The goal was to identify the way we each preferred to receive love, which may or may not have echoed the way we demonstrated love for others. It was no surprise that the group's best distributor of hugs preferred to receive physical contact. Nor that another, always willing to pitch in and help, liked to receive acts of service. Four more valued receiving quality time, marked by undivided attention and the sharing of thoughts uninterrupted. The largest number, seven, preferred to receive words of affirmation, whether compliments, encouragement, gratitude, or acknowledgement.

Then there were the four of us who most preferred to receive tangible gifts ... or treasures, or any expressions that someone was or had been present. We took a fair amount of razzing, especially since none of us were the type to ask for gifts nor the type to expect them. It also sparked quite a lot of discussion about exactly what gifts are. 

One friend of mine was surprised that I, the person who deals with words, didn't gravitate toward words of affirmation. I remember explaining that working with words was the very reason why I didn't care for them. That I understood how words could be used as a commodity to make people do or think what the speaker wants them to do or think. In the context of receiving love, I didn't trust pretty words tossed out into the air. 

When someone takes the time to handwrite a card or even type an email, though, words might count as a gift, at least in my opinion. So could the fortune from a fortune cookie, a flower picked from the yard, a pebble lifted from a path, a tiny bundle of leaves, or the pocket-sized Dala horse that accompanied me on last summer's travels. Gifts, after all, have everything to do with thoughtfulness and care ... and nothing to do with the hard dollar value of a particular thing.

Already far off track that evening long ago, we carried on exploring how we each preferred to receive an apology. A few wanted to receive sincere words of regret. A couple preferred to receive a genuine promise to change. None, interesting to note, wanted to receive someone's acceptance of responsibility or for someone to admit wrongdoing. The conversation there had to do with the lack of a change in behavior.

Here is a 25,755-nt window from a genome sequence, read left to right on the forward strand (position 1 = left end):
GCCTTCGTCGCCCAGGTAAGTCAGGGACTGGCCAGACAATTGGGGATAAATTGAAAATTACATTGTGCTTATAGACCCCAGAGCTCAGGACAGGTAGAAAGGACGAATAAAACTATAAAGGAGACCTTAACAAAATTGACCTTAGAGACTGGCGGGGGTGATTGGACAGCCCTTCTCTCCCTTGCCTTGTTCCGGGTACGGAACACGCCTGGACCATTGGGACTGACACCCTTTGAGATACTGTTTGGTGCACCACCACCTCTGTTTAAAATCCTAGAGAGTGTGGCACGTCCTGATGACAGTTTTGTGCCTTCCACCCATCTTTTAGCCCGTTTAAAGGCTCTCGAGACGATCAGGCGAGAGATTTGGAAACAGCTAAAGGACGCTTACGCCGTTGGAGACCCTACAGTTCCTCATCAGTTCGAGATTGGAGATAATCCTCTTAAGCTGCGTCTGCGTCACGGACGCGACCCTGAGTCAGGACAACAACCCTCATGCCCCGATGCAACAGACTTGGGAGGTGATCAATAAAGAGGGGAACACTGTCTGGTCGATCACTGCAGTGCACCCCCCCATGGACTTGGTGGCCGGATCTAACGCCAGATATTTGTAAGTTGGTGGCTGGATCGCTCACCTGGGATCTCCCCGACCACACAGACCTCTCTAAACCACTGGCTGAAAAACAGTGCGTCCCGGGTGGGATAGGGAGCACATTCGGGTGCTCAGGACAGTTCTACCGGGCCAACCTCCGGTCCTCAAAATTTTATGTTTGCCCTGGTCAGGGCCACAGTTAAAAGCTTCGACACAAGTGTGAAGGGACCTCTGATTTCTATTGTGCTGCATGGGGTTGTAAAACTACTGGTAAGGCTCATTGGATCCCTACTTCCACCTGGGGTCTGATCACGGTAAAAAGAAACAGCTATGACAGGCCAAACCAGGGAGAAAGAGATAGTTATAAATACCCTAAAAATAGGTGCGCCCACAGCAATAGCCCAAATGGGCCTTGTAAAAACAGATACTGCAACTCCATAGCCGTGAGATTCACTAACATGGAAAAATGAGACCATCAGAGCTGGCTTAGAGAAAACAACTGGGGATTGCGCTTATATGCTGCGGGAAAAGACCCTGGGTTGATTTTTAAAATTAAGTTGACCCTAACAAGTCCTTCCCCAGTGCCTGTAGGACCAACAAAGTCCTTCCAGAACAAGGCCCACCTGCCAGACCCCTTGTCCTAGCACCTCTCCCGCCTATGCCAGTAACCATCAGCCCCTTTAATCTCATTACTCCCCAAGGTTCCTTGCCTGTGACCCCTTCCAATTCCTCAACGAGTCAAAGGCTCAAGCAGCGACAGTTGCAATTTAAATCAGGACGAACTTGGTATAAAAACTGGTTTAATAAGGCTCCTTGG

The remaining nine of us preferred to receive an apology in which someone demonstrated action and made restitution in some way. Of course, we all noted, we didn't want to have to explain that to whomever had wronged us. We wanted them to be of such character that they would, of their own volition, right the wrongdoings. 

As I flipped the card over in my hands the other day, that was the idea that stuck with me. Ultimately, whatever way we prefer to have others interact with us, doesn't it all come down to character?

If ... Then ...

On this grey northeastern day, complete with actual slush (slush!) falling from the sky, I once again reminded myself of the adventure I've been on these last five years. And the adventures yet to come. 

Everything ties together in unexpected ways, like a giant, never-ending logic problem. It's only with the benefit of hindsight ... and four to six months of winter ... that the patterns become clear.

If I had been content with my semi-predictable office job, then I never would have jumped into a less-predictable office job.

If I had found that less-predictable office job totally fulfilling, then I never would have gone in search of a master's degree.

If I'd been denied access to the MFA program at King's, then I never would have had the courage to go into solo work, nor would I have given myself the time to start working on the book that continues to take shape.

If I hadn't been working on the book, then I would have missed the opportunity to learn so many details about stories I'd known in general for a lifetime, or to make so many friends and writing allies, or to fall in love with a beautiful Canadian city on the edge of an island on the edge of North America.

If I hadn't gone into solo work, then I wouldn't have been free to take on a harebrained research idea at the conclusion of my studies.

If I hadn't pursued that harebrained idea, then I wouldn't have realized how much stuff I'd collected through the years, or how much I needed a fresh start, or how cathartic three months and a car full of necessities could be.

If I hadn't spent three months driving around the country, then I wouldn't have realized that North Dakota is stunning, or that eastern Montana looks like Nevada, or that Idaho tries to kill Eastern drivers, or that I have bridge and cliff issues, or that SFU has an on-campus hotel, or that Seattle is super-hilly, or that the Oregon coast is the most relaxing place in the world, or that California's not the same without Grandpa Mel, or that beat-up pickup trucks and cowboy hats can be accompanied by country or Tejano and they're still just right.

If I hadn't had to balance work and research and driving and planning, then I wouldn't have had to find a way to avoid southern California at the same time I avoided a diagonal swath of overpriced eclipse lodgings.